Over the past few months, experts have consistently emphasized that there is a lot we don’t know about the novel coronavirus responsible for COVID-19. But one thing is becoming increasingly clear: It’s highly infectious.
In fact, it may be “three times as infectious as flu,” according to Robert Redfield, M.D., director of the Centers for Disease Control and Prevention (CDC), who spoke on transmission of the virus with NPR.
Now, a new report from the CDC offers new clues on just how easily it may be spreading from person to person. The report zeroed in on novel coronavirus transmission between January 23 and March 16 in Singapore specifically, looking at seven different clusters where presymptomatic transmission happened. (Presymptomatic transmission means that people were infected by others who had the virus, but didn’t have symptoms yet.)
The report concluded that presymptomatic people are spreading COVID-19—and 6.4% of new local cases resulted from the seven clusters, increasing the challenge of containing the virus.
These findings contribute to a growing pile of evidence from several other studies with similar findings around the world. “One of the [pieces of] information that we have pretty much confirmed now is that a significant number of individuals that are infected actually remain asymptomatic. That may be as many as 25%,” Dr. Redfield told NPR.
Generally, the CDC has explained that the novel coronavirus virus spreads via respiratory droplets, which are projected into the air after a person coughs or sneezes. Being in close contact with someone (within 6 feet) or touching a contaminated surface and then touching your nose, mouth, or eyes can also lead to infection.
However, other modes of transmission may be responsible for the spread of novel coronavirus, including talking, singing, and maybe even breathing.
The CDC report states that “presymptomatic transmission might occur through generation of respiratory droplets or possibly through indirect transmission. Speech and other vocal activities such as singing have been shown to generate air particles, with the rate of emission corresponding to voice loudness.”
Translation: COVID-19 might spread by people who have no apparent symptoms through something as simple as talking and singing. And, apparently, loud talkers will spread the virus even more.
This is definitely information worth remembering, says William Schaffner, M.D., an infectious disease specialist and professor at the Vanderbilt University School of Medicine. “It reinforces the notion that feeling healthy doesn’t mean you’re not infected, and that you don’t know that the person with whom you’re speaking or singing with could also be infected,” he says.
Not covered in the CDC report, but equally worth noting: A scientific panel told White House officials on Wednesday that the virus may even spread through breathing. “While the current [coronavirus] specific research is limited, the results of available studies are consistent with aerosolization of virus from normal breathing,” according to a letter obtained by CNN that was written by Harvey Fineberg, Ph.D., M.D., chairman of a committee with the National Academy of Sciences.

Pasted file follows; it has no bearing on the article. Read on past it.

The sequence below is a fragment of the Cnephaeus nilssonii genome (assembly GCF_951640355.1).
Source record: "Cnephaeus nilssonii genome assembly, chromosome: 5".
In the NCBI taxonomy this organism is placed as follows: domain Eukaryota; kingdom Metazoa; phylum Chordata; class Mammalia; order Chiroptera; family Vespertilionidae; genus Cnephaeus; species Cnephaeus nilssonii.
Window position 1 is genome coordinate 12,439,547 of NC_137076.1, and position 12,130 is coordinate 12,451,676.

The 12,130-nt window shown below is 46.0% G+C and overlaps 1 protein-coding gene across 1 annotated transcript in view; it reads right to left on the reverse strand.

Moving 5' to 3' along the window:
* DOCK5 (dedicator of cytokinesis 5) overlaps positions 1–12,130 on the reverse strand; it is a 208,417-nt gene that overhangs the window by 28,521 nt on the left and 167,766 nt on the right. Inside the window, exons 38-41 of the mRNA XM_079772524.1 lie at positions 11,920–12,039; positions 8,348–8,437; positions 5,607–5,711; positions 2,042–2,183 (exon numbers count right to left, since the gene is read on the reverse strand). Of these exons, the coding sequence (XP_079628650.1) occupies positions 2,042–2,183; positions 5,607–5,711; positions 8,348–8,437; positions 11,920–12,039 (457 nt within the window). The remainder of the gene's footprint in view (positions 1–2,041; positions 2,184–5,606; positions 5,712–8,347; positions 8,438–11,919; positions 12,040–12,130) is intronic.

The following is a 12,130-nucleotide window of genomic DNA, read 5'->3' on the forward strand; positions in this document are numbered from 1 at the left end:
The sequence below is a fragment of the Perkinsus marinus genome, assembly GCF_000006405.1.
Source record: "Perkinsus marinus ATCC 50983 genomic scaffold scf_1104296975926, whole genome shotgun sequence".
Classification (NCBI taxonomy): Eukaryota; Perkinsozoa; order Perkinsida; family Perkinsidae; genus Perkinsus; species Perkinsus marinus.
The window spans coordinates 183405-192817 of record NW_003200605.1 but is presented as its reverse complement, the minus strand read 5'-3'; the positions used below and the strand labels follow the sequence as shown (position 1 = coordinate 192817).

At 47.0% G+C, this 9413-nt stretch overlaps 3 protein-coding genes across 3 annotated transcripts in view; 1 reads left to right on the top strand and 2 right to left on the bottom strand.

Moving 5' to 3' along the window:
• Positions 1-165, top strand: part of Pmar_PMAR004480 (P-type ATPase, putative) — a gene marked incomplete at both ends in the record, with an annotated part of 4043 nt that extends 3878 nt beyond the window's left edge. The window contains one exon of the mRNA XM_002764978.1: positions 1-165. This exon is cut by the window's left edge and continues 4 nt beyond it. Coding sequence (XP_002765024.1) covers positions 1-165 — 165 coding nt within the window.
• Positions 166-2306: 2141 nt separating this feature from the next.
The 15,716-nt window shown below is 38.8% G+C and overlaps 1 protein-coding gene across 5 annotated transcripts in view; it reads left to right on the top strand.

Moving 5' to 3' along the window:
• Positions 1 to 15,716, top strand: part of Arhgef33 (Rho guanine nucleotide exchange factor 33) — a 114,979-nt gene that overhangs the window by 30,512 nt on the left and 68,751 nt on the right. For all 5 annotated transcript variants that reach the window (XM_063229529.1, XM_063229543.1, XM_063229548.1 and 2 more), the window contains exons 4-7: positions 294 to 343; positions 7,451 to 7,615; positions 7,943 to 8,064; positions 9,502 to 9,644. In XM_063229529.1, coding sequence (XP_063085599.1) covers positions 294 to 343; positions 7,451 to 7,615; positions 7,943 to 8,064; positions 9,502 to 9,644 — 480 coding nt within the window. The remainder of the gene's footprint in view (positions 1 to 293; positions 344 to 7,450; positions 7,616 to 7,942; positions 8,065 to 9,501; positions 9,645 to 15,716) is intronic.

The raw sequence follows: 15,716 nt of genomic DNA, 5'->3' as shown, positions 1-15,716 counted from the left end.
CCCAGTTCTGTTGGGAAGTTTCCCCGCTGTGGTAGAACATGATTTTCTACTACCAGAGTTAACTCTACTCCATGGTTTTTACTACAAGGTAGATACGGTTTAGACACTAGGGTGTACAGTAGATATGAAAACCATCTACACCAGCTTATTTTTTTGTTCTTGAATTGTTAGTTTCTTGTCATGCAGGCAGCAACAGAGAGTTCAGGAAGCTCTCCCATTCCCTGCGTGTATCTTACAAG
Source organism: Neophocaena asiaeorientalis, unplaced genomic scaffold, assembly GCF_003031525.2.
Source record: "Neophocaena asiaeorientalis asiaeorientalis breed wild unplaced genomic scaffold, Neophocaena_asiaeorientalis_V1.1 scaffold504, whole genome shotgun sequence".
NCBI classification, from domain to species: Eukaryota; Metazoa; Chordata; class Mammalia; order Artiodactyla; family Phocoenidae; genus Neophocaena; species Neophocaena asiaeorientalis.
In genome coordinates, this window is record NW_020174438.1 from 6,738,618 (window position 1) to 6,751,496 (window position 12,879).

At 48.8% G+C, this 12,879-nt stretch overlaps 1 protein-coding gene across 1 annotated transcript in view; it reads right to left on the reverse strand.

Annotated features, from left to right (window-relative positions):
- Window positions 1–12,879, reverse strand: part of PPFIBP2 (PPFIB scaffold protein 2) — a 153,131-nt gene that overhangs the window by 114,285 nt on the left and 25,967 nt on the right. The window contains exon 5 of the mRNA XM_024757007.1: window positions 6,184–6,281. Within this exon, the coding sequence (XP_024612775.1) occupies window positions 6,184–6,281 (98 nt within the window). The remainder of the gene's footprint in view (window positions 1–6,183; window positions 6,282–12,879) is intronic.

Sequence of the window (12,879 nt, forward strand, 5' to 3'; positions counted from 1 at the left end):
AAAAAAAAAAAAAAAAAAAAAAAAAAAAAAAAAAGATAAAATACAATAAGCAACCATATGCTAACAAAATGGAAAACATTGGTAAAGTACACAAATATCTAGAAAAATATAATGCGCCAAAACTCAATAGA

Dr. Schaffner agrees that this is definitely possible, but it’s hard to say how much these modes of transmission—simply talking and breathing–lead to new infections compared to the other proven ways of spreading the virus. However, he adds that the importance of asymptomatic transmission is more significant than what scientists previously understood.
So, how can you protect yourself right now?
The CDC now says that people should wear cloth face coverings in public as a “voluntary public health measure” to help slow the spread of COVID-19. These homemade masks should fit snugly, be secured with ties or ear loops, include multiple layers of fabric, allow for breathing without restriction, and be washed frequently.
The argument: “Is the mask something that protects me or … if I wear a mask, is it something that protects others from me?” Dr. Redfield explained to NPR. This means that if you cough or sneeze (or speak loudly!), your face covering can catch respiratory droplets so they don’t land on other people or surfaces. It won’t necessarily protect you, but it will protect those around you. If everyone does it, then we protect each other—“even though the protection may be modest,” Dr. Schaffner says.
However, the CDC says people still should not buy medical face masks (even if you can find them) because they’re desperately needed by healthcare workers who lack personal protective equipment on the front lines.
Plus, a face mask does not replace other preventive measures and you should do everything you can to follow other protective guidelines:
From: Prevention US
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